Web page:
Hypoxia and nutrient deprivation conditions are dynamic features of the tumor microenvironment that contribute to cancer progression and resistance to treatment. We have previously shown that hypoxic stress activates the endoplasmic reticulum (ER) kinase PERK thereby inducing phosphorylation of the translation initiation factor eIF2? on ser51. Later, we also demonstrated that the nutrient-sensing kinase GCN2, similarly activates eIF2 phosphorylation in solid tumors in response to both amino acid and glucose deprivation. Phosphorylation of eIF2? not only reduces energy expensive processes such as global translation, but also creates an environment that promotes the more efficient translation of stress-responsive genes, such as ATF4, a transcription factor that upregulates genes involved in adaptation to ER stress. The phosphorylation of eIF2? and the upregulation of ATF4 represent a common mechanism activated by different cellular stresses, thereby being termed the Integrated Stress Response (ISR). Disruption of the ISR in tumor cells dramatically affects their proliferation and survival under stress and their ability to grow tumors in vivo. Together, our data support a model in which transformed cells activate the ISR in vivo as an adaptive response to oxygen and nutrient deprivation stress and that disruption of this pathway at several steps compromises cellular survival under stress and tumor growth. The overall hypothesis of this proposal is that the ISR transducers PERK and GCN2 which are activated under conditions of tumor microenvironmental stress, activate pathways that lead to increased cell survival and angiogenesis and contribute to metastasis. To test this hypothesis, we propose the following three specific aims:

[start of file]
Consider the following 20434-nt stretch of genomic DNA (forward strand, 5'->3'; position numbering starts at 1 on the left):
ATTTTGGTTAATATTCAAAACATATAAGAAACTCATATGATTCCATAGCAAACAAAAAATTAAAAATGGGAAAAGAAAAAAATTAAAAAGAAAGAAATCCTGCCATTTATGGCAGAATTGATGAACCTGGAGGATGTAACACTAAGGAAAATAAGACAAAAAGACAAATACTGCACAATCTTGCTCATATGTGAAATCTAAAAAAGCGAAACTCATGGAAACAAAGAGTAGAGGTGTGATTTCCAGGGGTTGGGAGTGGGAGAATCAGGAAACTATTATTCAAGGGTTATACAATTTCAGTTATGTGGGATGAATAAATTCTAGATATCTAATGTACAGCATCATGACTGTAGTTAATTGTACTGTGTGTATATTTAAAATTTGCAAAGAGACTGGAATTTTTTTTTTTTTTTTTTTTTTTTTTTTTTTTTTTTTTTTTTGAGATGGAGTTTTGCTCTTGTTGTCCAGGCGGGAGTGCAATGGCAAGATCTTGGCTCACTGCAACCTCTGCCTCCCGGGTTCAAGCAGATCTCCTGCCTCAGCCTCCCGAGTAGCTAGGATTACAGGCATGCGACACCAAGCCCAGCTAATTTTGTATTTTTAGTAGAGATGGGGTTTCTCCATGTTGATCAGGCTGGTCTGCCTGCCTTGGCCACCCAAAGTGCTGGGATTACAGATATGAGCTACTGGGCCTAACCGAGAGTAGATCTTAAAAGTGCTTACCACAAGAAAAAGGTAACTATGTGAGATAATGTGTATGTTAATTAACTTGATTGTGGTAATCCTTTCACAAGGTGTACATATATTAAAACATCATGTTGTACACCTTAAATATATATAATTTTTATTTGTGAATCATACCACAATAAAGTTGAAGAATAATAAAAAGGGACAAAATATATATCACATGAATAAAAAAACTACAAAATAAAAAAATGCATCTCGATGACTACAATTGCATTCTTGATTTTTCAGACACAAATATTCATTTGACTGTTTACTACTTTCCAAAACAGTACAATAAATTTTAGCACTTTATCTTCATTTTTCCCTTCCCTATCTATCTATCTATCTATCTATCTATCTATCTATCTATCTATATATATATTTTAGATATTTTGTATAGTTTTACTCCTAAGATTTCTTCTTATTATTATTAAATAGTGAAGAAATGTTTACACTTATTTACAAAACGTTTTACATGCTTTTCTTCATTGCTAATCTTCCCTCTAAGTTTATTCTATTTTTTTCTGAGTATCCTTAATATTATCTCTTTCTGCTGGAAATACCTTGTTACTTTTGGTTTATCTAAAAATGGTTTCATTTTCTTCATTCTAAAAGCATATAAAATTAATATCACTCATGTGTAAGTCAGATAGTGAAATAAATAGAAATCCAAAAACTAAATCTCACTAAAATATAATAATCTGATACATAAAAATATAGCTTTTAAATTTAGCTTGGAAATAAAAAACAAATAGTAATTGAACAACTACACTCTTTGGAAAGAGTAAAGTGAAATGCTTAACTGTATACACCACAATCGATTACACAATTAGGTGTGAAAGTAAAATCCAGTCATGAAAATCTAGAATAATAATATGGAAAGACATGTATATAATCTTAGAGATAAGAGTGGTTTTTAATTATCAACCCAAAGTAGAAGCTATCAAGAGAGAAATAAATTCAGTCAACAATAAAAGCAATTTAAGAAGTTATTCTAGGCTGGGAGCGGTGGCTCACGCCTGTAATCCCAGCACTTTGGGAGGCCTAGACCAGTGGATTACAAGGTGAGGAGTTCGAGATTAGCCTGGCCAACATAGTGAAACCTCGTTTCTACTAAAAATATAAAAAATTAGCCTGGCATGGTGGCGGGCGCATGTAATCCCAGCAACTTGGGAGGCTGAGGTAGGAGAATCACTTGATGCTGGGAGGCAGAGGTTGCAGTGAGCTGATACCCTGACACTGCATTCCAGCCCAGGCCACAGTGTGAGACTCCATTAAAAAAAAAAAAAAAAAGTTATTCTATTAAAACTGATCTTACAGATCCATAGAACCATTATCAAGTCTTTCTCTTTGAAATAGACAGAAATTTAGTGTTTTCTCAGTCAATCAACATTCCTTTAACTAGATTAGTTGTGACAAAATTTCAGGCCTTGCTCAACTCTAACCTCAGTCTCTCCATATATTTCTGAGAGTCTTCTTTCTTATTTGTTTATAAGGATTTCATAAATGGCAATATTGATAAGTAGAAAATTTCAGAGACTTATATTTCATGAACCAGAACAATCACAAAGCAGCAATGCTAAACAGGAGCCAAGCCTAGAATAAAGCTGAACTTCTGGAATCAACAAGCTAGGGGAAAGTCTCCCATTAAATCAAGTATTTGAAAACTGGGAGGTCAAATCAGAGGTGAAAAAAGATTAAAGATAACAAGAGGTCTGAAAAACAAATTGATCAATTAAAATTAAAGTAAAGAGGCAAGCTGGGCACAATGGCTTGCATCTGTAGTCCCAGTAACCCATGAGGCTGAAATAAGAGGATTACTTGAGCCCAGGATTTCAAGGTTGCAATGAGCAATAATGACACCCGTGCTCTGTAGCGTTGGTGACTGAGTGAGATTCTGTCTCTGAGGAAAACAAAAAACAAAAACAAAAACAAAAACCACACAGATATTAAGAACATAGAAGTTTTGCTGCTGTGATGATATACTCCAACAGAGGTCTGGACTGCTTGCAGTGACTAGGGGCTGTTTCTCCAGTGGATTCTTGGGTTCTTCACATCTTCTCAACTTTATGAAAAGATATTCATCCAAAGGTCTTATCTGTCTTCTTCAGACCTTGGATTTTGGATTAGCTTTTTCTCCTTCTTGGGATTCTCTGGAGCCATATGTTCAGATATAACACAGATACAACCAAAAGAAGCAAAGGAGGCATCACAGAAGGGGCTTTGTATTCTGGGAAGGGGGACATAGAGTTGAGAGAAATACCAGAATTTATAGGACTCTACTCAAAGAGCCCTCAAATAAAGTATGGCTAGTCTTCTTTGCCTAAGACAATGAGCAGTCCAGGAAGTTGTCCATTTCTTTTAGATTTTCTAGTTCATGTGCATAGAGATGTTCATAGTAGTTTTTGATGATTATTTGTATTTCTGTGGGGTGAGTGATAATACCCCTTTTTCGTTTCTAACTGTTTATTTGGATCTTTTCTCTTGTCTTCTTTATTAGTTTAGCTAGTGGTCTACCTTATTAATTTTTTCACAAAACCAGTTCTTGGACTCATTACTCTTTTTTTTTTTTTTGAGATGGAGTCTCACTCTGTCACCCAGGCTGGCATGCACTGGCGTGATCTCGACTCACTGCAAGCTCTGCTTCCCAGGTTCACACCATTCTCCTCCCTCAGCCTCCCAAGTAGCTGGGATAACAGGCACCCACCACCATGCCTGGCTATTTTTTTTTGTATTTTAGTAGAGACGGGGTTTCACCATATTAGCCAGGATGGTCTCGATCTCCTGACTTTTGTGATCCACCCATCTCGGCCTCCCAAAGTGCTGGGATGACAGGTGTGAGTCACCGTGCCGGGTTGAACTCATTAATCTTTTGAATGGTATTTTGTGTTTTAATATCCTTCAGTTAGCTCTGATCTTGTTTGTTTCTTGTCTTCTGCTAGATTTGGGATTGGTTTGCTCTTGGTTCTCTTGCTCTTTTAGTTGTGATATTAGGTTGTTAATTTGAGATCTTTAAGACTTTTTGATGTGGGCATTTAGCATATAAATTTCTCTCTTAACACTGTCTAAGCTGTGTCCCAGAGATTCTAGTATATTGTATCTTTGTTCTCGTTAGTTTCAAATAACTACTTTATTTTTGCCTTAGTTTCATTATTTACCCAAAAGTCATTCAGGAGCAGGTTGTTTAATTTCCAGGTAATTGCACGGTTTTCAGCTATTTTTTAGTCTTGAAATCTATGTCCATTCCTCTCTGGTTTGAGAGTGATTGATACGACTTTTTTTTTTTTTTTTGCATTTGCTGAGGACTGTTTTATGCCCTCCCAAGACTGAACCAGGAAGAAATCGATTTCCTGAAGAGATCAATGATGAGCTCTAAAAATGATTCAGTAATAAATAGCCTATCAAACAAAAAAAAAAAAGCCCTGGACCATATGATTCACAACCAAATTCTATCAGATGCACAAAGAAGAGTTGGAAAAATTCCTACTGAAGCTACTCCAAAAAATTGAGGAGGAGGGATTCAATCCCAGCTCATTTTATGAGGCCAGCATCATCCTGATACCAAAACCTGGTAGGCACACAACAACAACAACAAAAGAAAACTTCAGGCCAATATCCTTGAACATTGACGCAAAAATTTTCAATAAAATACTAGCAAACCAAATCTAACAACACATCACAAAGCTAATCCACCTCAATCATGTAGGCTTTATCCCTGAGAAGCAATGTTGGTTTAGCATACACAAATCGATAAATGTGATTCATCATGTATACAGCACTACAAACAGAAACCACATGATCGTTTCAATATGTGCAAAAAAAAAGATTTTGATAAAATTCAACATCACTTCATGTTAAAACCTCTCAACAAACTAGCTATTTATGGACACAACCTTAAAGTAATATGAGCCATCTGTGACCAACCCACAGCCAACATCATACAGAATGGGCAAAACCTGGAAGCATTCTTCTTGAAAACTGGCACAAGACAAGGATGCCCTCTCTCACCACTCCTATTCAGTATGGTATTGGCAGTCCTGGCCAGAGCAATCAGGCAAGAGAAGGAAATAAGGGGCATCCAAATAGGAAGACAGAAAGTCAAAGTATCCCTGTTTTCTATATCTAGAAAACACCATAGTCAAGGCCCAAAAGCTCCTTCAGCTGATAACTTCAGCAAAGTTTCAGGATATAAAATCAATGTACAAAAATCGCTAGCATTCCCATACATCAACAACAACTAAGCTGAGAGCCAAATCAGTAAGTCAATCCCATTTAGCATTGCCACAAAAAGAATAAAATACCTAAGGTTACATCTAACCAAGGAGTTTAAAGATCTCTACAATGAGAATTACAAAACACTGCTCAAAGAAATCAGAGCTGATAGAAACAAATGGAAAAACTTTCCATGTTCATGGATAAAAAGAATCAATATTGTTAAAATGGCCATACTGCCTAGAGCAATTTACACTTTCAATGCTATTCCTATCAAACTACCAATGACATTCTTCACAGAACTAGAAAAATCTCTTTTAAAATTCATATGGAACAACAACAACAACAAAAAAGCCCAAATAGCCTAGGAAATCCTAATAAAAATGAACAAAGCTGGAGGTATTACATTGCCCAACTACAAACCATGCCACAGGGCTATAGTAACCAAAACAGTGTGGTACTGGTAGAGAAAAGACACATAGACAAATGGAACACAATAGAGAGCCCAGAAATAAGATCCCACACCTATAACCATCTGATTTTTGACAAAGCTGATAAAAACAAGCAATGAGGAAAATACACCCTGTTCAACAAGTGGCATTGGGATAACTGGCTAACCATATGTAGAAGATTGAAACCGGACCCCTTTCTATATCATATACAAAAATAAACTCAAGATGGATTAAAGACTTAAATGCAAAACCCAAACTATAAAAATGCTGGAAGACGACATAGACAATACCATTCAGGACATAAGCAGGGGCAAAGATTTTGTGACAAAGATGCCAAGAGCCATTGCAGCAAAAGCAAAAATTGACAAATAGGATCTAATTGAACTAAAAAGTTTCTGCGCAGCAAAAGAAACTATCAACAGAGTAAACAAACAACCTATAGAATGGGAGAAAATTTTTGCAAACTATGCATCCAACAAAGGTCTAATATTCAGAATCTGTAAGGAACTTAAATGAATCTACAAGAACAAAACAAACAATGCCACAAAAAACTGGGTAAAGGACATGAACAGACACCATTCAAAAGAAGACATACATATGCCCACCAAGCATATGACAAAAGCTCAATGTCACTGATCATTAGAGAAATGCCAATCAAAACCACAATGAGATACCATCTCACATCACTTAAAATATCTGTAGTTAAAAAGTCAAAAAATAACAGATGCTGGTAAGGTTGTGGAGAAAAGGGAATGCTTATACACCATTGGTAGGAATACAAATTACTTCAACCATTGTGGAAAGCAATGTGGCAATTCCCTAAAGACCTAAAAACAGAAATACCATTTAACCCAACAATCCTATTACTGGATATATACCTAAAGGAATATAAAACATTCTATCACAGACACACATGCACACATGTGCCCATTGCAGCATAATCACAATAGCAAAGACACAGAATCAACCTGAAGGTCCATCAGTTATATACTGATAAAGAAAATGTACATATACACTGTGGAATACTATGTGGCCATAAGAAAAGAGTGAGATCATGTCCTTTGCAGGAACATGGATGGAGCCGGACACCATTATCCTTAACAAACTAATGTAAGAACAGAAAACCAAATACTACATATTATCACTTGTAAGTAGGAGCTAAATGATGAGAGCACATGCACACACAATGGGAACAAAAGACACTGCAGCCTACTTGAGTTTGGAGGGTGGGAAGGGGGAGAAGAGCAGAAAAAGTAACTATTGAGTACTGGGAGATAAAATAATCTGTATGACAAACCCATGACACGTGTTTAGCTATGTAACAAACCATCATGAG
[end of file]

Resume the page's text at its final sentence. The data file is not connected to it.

In Aim 1, we will determine the role of the cyclin-dependent kinase inhibitor p21 in mediating cell-cycle arrest and survival in response to hypoxia and nutrient deprivation in ISR-proficient and deficient cells.
In Aim 2, we will investigate the role of GCN2 and PERK in angiogenesis using in vitro angiogenesis models. We will also identify mediators of angiogenesis downstream of GCN2 and PERK using antibody arrays and sucrose sedimentation analysis of actively translated mRNAs.
In Aim 3, we will use transgenic mouse models of fibrosarcoma which will be crossed to GCN2+/+ and GCN2-/- mice. Angiogenesis and metastasis will be investigated in these models. Completion of these aims will establish whether the ISR is a critical targets of tumorigenesis and metastasis and define the mechanism of such an activity. Inhibitors of PERK and GCN2 are being actively pursued by the PI's lab and by pharmaceutical companies. Therefore, such data could facilitate rapid movement of lead compounds into preclinical animal testing phase.

Public Health Relevance

The tumor microenvironment plays important roles in making tumors more aggressive and more resistant to therapy. This proposal continues work performed over the last 10 years to understand the molecular mechanisms by which these stresses (such as low oxygen and low glucose) increase the ability of tumors to make new blood vessels, grow and spread to other sites. Successful completion of the aims in this proposal may lead to new targets for therapeutic intervention against aggressive cancers such as fibrosarcomas.

Agency
National Institute of Health (NIH)
Institute
National Cancer Institute (NCI)
Type
Research Project (R01)
Project #
5R01CA094214-11
Application #
8526402
Study Section
Tumor Microenvironment Study Section (TME)
Program Officer
Snyderwine, Elizabeth G
Project Start
2001-12-01
Project End
2017-05-31
Budget Start
2013-06-01
Budget End
2014-05-31
Support Year
11
Fiscal Year
2013
Total Cost
$262,604
Indirect Cost
$97,801
Name
University of Pennsylvania
Department
Radiation-Diagnostic/Oncology
Type
Schools of Medicine
DUNS #
042250712
City
Philadelphia
State
PA
Country
United States
Zip Code
19104
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